Wednesday, September 03, 2008

Slow Food Nation; Mission Accomplished?


Last month I posted some of my personal comments on Slow Food in response to a NY Times piece that previewed the Slow Food Nation event in San Francisco as well as criticized the organization rather one sidedly. After reading the NY Times follow up articles on this event, I feel reluctant to be so critical of Slow Food.


From reading a few reviews of the event a lot has been accomplished from it. Slow Food vaulted itself into the national spotlight, even if short lived. This introduced a lot of people to slow food who might not have otherwise given the principles much thought. The physical event itself brought many different people together and broke down a plethora of boundaries that people abide by unwittingly. Farmers got to mingle with customers not just chefs, and customers got to see raw product, and examine it’s path before it got from the restaurants back door to the plate. Social and economic communities mingled together reminding each other to recycle, or compost, or shop locally. These were the reasons the event was put on, and the message was presented as planned. Only time will tell how responsive people will be. Just reading about this happening encourages me to examine Slow Food a little deeper, and more open minded.

3 comments:

Scott Sebastian said...

I find events like these to be "sideshows." Are they really spreading the word or just giving themselves another platform to gain notoriety? I bet at least 90% of those attending are already advocates in one form or another.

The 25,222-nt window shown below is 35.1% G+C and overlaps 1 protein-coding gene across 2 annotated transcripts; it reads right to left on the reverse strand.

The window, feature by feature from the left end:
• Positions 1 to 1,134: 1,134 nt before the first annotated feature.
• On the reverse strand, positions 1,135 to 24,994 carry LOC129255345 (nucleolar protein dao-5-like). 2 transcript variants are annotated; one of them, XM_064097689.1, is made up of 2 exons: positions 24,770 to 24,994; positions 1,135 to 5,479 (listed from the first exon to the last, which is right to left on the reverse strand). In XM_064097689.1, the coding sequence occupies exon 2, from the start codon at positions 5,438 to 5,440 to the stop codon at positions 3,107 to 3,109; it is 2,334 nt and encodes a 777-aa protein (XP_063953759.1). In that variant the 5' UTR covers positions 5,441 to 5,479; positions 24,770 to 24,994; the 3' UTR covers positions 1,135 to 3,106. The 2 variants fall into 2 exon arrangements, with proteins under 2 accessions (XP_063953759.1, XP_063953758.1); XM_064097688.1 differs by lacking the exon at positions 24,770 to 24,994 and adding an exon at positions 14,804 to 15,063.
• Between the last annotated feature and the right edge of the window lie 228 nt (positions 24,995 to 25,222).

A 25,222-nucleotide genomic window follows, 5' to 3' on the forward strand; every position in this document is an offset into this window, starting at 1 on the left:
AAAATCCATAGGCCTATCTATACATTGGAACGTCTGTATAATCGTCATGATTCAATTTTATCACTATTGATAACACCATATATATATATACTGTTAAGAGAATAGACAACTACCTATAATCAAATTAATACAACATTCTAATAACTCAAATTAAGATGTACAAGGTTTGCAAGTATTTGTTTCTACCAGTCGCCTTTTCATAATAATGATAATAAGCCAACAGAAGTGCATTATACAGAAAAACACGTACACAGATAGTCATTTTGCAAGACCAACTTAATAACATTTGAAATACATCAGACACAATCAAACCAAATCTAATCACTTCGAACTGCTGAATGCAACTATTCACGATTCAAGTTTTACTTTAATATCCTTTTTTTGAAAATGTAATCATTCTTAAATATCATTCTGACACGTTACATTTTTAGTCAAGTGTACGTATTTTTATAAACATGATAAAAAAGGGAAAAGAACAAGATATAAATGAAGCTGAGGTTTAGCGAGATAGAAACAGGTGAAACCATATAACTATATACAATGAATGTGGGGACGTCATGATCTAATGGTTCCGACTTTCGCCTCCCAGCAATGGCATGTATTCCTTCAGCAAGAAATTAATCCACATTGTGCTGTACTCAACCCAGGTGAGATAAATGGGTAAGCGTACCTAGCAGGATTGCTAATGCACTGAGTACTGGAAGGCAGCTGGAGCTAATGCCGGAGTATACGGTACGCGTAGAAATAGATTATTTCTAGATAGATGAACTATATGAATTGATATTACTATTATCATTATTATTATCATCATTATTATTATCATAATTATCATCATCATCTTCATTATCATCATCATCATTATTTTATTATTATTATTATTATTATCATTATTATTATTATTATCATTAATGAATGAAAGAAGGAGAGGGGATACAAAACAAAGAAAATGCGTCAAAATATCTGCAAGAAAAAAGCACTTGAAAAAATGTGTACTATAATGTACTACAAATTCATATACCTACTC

Scott Sebastian said...

or perhaps to feel important or relevent.

(Feeling cynical today)

Michael Walsh said...

Scott, I agree with you overall, but events like this wouldn't ever grow if that 90% didn't continually support the machine, even if their participation is 100% self serving.

Sure the big wigs got on stage and patted each other on the back, but look at us, 2 guys that are part of the 10% having a discussion about slow food that otherwise wouldn't have happened.

I'm sure, especially in San Franscisco there are alot of people who would like to be assocaiated with Slow Food, and this was their one chance to throw thier name in the Slow Food 'fish bowl.' And that chef/restaurant/puveyor/farmer will most likely now consider themselfs part of Slow Food, and flaunt this, so the future ramifications of the event will continue to ripple through the industry.

Just wait for that $20/lb goat cheese from San Francisco shows up with a "slow food nation 08" sticker on it....oh wait, the price just went up....$22/lb now!